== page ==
“Laken did everything right that day,” UGA senior Yasmine Sabere said last week. “Her friends had her location. She was running on campus in a safe space and things like this still happen.”

Riley’s slaying has became the latest flashpoint in the heated national political debate over immigration. Authorities say Ibarra, a 26-year-old Venezuelan, entered the U.S. unlawfully in 2022.

Police have provided some details about what happened on Feb. 22.

Riley, an avid runner, was allegedly killed by Ibarra in a violent manner “with an object,” authorities said in Ibarra’s arrest warrant. Ibarra is accused of “disfiguring her skull” and dragging her to “a secluded area.” Police have not revealed the object and UGA Police chief Jeffrey L. Clark said there appeared to be no motive.

A friend of Riley’s contacted police when Riley didn’t return as expected. UGA police arrived at the trails at 12:17 p.m., according to a field case report. An officer said he found Riley’s body 21 minutes later, at 12:38 p.m., as he “was searching the woods along the trail.” The officer suspected foul play due to Riley’s physical appearance.

Athens resident Shedrick Crumbsy said he was on the trails that morning.

“There was a lot of people out here,” Crumbsy said while walking the trails last week.

No details were provided by UGA police when The Atlanta Journal-Constitution asked for clarification about the timeline of events and if eyewitnesses were interviewed.

“This is an active and on-going investigation,” said UGA spokesperson Greg Trevor. “We have no further comment.”

Police tape ropes off the crime scene on a trail behind Lake Herrick in Athens at the University of Georgia on Friday, Feb. 23, 2024. A female nursing student was found dead nearby the day before. (Jason Getz /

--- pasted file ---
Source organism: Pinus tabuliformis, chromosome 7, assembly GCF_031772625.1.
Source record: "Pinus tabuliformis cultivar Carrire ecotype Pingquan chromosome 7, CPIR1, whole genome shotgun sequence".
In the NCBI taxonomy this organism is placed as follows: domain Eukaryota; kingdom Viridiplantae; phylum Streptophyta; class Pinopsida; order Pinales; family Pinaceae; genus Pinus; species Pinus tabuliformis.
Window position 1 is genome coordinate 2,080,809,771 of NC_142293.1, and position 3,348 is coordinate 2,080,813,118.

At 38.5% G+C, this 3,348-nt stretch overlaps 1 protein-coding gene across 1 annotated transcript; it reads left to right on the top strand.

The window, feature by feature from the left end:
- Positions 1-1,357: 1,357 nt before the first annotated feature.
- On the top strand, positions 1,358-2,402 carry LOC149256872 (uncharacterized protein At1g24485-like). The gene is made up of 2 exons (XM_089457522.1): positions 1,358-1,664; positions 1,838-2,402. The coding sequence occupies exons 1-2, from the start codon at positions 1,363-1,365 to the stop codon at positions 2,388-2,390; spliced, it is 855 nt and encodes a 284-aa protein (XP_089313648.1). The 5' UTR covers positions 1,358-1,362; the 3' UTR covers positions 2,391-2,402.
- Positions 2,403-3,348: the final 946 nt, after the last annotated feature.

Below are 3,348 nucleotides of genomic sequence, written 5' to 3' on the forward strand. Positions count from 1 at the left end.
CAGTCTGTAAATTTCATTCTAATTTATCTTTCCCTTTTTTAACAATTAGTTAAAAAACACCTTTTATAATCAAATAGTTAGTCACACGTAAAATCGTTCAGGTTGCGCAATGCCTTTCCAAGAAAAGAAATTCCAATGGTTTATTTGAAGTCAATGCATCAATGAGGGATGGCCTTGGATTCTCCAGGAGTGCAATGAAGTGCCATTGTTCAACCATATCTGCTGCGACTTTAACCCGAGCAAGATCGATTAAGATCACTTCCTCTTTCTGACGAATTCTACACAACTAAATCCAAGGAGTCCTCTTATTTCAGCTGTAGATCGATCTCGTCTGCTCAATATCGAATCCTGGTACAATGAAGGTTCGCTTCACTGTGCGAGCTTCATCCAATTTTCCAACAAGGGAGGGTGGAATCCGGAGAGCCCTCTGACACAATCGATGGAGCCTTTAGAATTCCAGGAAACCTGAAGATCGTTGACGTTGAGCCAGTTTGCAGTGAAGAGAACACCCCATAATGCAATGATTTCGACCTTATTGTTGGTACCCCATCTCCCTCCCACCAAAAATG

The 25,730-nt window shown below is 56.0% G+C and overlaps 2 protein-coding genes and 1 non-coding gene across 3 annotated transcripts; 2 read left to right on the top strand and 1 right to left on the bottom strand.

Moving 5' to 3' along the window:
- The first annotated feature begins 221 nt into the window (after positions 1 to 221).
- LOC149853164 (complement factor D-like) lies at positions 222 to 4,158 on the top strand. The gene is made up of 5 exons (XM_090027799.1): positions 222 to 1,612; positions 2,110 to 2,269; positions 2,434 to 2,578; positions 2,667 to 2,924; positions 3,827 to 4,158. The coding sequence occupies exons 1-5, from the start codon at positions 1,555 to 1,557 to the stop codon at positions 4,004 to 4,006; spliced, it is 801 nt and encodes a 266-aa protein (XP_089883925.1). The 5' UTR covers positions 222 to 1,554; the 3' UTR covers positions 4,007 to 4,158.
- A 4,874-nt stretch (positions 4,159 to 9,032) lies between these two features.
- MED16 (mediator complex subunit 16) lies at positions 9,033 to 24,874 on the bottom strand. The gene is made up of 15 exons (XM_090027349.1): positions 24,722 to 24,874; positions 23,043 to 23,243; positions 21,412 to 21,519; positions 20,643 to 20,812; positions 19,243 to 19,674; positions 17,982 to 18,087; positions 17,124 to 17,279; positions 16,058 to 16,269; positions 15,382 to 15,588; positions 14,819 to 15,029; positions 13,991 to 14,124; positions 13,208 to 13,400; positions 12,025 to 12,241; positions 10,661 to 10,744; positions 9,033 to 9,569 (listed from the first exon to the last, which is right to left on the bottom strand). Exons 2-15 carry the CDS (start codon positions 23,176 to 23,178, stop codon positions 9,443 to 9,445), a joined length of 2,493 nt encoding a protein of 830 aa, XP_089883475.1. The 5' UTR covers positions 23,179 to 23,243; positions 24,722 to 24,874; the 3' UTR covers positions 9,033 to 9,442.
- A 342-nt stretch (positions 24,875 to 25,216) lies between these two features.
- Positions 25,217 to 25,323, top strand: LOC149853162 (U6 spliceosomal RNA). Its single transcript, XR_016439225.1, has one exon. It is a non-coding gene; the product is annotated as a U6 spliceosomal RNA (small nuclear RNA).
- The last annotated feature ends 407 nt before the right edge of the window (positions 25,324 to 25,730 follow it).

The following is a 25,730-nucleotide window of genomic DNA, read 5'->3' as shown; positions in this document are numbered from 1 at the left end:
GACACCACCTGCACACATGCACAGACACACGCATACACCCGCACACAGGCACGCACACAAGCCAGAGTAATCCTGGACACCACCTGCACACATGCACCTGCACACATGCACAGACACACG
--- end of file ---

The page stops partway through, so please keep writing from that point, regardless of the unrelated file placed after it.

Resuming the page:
Credit: Jason Getz

icon to expand image

Credit: Jason Getz

Among the charges against Ibarra is hindering a 911 call. It is unclear if Riley attempted to call police or, if she did, if she successfully connected with law enforcement.

There is no record of a call matching the circumstances that day in the police call log. When asked to provide any audio if such a call took place, police declined, citing an exemption to state open records laws if audio depicts the distress or death of a caller.

Police confirmed no computer-aided dispatch report was created for a call but added no other details.

It’s also not clear what led police to Ibarra. Around 7 p.m. the night Riley’s body was discovered, UGA Police chief Clark said there was no suspect. By 10 a.m. the next morning, law enforcement appeared at the Cielo Azulyk apartment complex where Ibarra lived.

“Importantly, we were assisted by video footage from our campus security cameras network,” Clark told reporters the night of Ibarra’s arrest.

UGA declined to specify when asked via an open records request where cameras are located on campus, citing exemptions because their disclosure could compromise security. In the days after the killing, UGA committed more than $7.3 million to new safety measures, including emergency call boxes and more lights and cameras.

--Rosie Manins, Vanessa McCray, Charles Minshew and Jennifer Peebles contributed reporting.